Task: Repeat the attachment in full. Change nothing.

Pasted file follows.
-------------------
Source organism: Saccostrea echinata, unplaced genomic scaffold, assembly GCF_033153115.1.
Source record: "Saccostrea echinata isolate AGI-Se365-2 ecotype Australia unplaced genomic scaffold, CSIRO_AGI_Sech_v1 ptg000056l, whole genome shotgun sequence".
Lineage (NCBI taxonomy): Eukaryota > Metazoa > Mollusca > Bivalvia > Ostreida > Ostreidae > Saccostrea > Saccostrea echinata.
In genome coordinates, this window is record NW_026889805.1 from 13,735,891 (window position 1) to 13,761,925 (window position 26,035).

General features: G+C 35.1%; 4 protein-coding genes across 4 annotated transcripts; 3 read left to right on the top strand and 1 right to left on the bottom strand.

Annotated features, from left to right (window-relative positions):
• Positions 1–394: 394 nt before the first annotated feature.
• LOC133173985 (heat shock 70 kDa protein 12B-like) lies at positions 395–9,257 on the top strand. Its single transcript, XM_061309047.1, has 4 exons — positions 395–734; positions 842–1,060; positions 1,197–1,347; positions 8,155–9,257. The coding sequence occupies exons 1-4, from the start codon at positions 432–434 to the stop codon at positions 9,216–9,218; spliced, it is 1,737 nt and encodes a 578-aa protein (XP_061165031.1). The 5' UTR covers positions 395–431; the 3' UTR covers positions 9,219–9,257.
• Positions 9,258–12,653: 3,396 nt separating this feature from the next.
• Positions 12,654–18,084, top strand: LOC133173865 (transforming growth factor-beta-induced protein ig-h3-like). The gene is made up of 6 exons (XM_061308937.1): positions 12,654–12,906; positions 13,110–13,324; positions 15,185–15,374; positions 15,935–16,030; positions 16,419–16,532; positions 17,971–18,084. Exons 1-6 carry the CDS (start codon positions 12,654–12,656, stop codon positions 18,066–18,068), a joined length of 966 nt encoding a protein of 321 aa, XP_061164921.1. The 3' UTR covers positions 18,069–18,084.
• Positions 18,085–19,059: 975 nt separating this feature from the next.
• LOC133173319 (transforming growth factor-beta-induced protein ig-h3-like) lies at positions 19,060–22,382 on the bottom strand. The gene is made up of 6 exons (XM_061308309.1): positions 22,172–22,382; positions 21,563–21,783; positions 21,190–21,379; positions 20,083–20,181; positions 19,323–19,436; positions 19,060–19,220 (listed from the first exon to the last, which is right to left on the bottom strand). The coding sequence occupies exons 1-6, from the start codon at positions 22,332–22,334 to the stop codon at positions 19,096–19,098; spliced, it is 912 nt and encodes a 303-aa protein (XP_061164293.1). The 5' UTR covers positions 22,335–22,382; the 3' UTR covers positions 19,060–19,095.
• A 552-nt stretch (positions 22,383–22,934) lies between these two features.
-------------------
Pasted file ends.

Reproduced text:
Source organism: Saccostrea echinata, unplaced genomic scaffold, assembly GCF_033153115.1.
Source record: "Saccostrea echinata isolate AGI-Se365-2 ecotype Australia unplaced genomic scaffold, CSIRO_AGI_Sech_v1 ptg000056l, whole genome shotgun sequence".
Lineage (NCBI taxonomy): Eukaryota > Metazoa > Mollusca > Bivalvia > Ostreida > Ostreidae > Saccostrea > Saccostrea echinata.
In genome coordinates, this window is record NW_026889805.1 from 13,735,891 (window position 1) to 13,761,925 (window position 26,035).

General features: G+C 35.1%; 4 protein-coding genes across 4 annotated transcripts; 3 read left to right on the top strand and 1 right to left on the bottom strand.

Annotated features, from left to right (window-relative positions):
• Positions 1–394: 394 nt before the first annotated feature.
• LOC133173985 (heat shock 70 kDa protein 12B-like) lies at positions 395–9,257 on the top strand. Its single transcript, XM_061309047.1, has 4 exons — positions 395–734; positions 842–1,060; positions 1,197–1,347; positions 8,155–9,257. The coding sequence occupies exons 1-4, from the start codon at positions 432–434 to the stop codon at positions 9,216–9,218; spliced, it is 1,737 nt and encodes a 578-aa protein (XP_061165031.1). The 5' UTR covers positions 395–431; the 3' UTR covers positions 9,219–9,257.
• Positions 9,258–12,653: 3,396 nt separating this feature from the next.
• Positions 12,654–18,084, top strand: LOC133173865 (transforming growth factor-beta-induced protein ig-h3-like). The gene is made up of 6 exons (XM_061308937.1): positions 12,654–12,906; positions 13,110–13,324; positions 15,185–15,374; positions 15,935–16,030; positions 16,419–16,532; positions 17,971–18,084. Exons 1-6 carry the CDS (start codon positions 12,654–12,656, stop codon positions 18,066–18,068), a joined length of 966 nt encoding a protein of 321 aa, XP_061164921.1. The 3' UTR covers positions 18,069–18,084.
• Positions 18,085–19,059: 975 nt separating this feature from the next.
• LOC133173319 (transforming growth factor-beta-induced protein ig-h3-like) lies at positions 19,060–22,382 on the bottom strand. The gene is made up of 6 exons (XM_061308309.1): positions 22,172–22,382; positions 21,563–21,783; positions 21,190–21,379; positions 20,083–20,181; positions 19,323–19,436; positions 19,060–19,220 (listed from the first exon to the last, which is right to left on the bottom strand). The coding sequence occupies exons 1-6, from the start codon at positions 22,332–22,334 to the stop codon at positions 19,096–19,098; spliced, it is 912 nt and encodes a 303-aa protein (XP_061164293.1). The 5' UTR covers positions 22,335–22,382; the 3' UTR covers positions 19,060–19,095.
• A 552-nt stretch (positions 22,383–22,934) lies between these two features.